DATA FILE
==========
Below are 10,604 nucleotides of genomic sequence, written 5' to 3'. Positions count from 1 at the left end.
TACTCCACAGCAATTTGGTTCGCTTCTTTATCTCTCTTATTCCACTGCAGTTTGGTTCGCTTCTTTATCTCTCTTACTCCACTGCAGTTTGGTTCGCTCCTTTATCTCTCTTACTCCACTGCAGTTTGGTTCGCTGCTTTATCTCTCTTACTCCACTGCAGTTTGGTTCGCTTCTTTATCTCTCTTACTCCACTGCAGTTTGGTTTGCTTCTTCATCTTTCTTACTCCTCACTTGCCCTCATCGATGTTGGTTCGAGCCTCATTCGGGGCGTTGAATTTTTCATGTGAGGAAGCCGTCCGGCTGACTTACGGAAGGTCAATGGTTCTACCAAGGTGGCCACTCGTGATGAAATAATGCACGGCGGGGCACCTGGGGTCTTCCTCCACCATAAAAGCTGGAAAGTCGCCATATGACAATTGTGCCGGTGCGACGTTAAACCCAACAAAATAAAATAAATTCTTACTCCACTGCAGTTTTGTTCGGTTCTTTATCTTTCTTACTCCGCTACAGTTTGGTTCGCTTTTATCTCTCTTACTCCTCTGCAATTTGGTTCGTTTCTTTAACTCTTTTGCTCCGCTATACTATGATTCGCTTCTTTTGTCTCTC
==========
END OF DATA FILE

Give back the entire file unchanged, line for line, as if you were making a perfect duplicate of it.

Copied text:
Below are 10,604 nucleotides of genomic sequence, written 5' to 3'. Positions count from 1 at the left end.
TACTCCACAGCAATTTGGTTCGCTTCTTTATCTCTCTTATTCCACTGCAGTTTGGTTCGCTTCTTTATCTCTCTTACTCCACTGCAGTTTGGTTCGCTCCTTTATCTCTCTTACTCCACTGCAGTTTGGTTCGCTGCTTTATCTCTCTTACTCCACTGCAGTTTGGTTCGCTTCTTTATCTCTCTTACTCCACTGCAGTTTGGTTTGCTTCTTCATCTTTCTTACTCCTCACTTGCCCTCATCGATGTTGGTTCGAGCCTCATTCGGGGCGTTGAATTTTTCATGTGAGGAAGCCGTCCGGCTGACTTACGGAAGGTCAATGGTTCTACCAAGGTGGCCACTCGTGATGAAATAATGCACGGCGGGGCACCTGGGGTCTTCCTCCACCATAAAAGCTGGAAAGTCGCCATATGACAATTGTGCCGGTGCGACGTTAAACCCAACAAAATAAAATAAATTCTTACTCCACTGCAGTTTTGTTCGGTTCTTTATCTTTCTTACTCCGCTACAGTTTGGTTCGCTTTTATCTCTCTTACTCCTCTGCAATTTGGTTCGTTTCTTTAACTCTTTTGCTCCGCTATACTATGATTCGCTTCTTTTGTCTCTC